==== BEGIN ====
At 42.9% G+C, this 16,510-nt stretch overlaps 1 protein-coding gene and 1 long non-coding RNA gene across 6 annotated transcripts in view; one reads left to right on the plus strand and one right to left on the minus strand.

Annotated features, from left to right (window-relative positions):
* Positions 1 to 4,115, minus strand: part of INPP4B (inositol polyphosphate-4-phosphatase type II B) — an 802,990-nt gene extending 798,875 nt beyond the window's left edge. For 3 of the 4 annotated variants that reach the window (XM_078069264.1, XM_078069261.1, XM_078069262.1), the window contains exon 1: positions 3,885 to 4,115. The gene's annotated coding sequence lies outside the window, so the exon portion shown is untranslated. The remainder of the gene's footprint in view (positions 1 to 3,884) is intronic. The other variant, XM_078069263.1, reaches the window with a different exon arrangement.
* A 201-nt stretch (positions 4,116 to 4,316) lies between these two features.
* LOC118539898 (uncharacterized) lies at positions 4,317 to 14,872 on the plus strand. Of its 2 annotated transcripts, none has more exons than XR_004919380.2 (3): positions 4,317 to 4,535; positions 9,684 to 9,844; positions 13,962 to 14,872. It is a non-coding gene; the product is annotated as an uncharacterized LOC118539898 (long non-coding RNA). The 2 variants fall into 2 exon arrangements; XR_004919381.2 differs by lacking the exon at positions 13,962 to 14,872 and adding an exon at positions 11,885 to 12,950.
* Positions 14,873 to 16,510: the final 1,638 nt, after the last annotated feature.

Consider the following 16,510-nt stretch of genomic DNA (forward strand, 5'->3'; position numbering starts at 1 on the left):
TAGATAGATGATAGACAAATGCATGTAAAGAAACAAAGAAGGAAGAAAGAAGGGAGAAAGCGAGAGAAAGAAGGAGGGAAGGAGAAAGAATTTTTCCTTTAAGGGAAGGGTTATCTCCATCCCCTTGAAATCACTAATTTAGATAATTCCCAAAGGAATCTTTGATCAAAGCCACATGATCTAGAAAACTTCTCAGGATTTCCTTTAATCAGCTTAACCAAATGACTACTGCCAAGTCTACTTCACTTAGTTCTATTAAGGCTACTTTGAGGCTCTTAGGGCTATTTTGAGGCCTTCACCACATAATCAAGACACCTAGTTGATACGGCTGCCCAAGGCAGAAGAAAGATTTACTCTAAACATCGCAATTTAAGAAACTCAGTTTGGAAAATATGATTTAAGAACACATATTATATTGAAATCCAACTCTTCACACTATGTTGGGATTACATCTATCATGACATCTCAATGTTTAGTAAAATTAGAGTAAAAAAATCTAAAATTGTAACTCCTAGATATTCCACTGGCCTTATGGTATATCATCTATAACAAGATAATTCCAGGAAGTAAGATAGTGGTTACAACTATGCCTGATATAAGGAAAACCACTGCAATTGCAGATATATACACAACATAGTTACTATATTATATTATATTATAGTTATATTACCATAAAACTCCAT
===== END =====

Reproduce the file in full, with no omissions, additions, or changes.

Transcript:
At 42.9% G+C, this 16,510-nt stretch overlaps 1 protein-coding gene and 1 long non-coding RNA gene across 6 annotated transcripts in view; one reads left to right on the plus strand and one right to left on the minus strand.

Annotated features, from left to right (window-relative positions):
* Positions 1 to 4,115, minus strand: part of INPP4B (inositol polyphosphate-4-phosphatase type II B) — an 802,990-nt gene extending 798,875 nt beyond the window's left edge. For 3 of the 4 annotated variants that reach the window (XM_078069264.1, XM_078069261.1, XM_078069262.1), the window contains exon 1: positions 3,885 to 4,115. The gene's annotated coding sequence lies outside the window, so the exon portion shown is untranslated. The remainder of the gene's footprint in view (positions 1 to 3,884) is intronic. The other variant, XM_078069263.1, reaches the window with a different exon arrangement.
* A 201-nt stretch (positions 4,116 to 4,316) lies between these two features.
* LOC118539898 (uncharacterized) lies at positions 4,317 to 14,872 on the plus strand. Of its 2 annotated transcripts, none has more exons than XR_004919380.2 (3): positions 4,317 to 4,535; positions 9,684 to 9,844; positions 13,962 to 14,872. It is a non-coding gene; the product is annotated as an uncharacterized LOC118539898 (long non-coding RNA). The 2 variants fall into 2 exon arrangements; XR_004919381.2 differs by lacking the exon at positions 13,962 to 14,872 and adding an exon at positions 11,885 to 12,950.
* Positions 14,873 to 16,510: the final 1,638 nt, after the last annotated feature.

Consider the following 16,510-nt stretch of genomic DNA (forward strand, 5'->3'; position numbering starts at 1 on the left):
TAGATAGATGATAGACAAATGCATGTAAAGAAACAAAGAAGGAAGAAAGAAGGGAGAAAGCGAGAGAAAGAAGGAGGGAAGGAGAAAGAATTTTTCCTTTAAGGGAAGGGTTATCTCCATCCCCTTGAAATCACTAATTTAGATAATTCCCAAAGGAATCTTTGATCAAAGCCACATGATCTAGAAAACTTCTCAGGATTTCCTTTAATCAGCTTAACCAAATGACTACTGCCAAGTCTACTTCACTTAGTTCTATTAAGGCTACTTTGAGGCTCTTAGGGCTATTTTGAGGCCTTCACCACATAATCAAGACACCTAGTTGATACGGCTGCCCAAGGCAGAAGAAAGATTTACTCTAAACATCGCAATTTAAGAAACTCAGTTTGGAAAATATGATTTAAGAACACATATTATATTGAAATCCAACTCTTCACACTATGTTGGGATTACATCTATCATGACATCTCAATGTTTAGTAAAATTAGAGTAAAAAAATCTAAAATTGTAACTCCTAGATATTCCACTGGCCTTATGGTATATCATCTATAACAAGATAATTCCAGGAAGTAAGATAGTGGTTACAACTATGCCTGATATAAGGAAAACCACTGCAATTGCAGATATATACACAACATAGTTACTATATTATATTATATTATAGTTATATTACCATAAAACTCCAT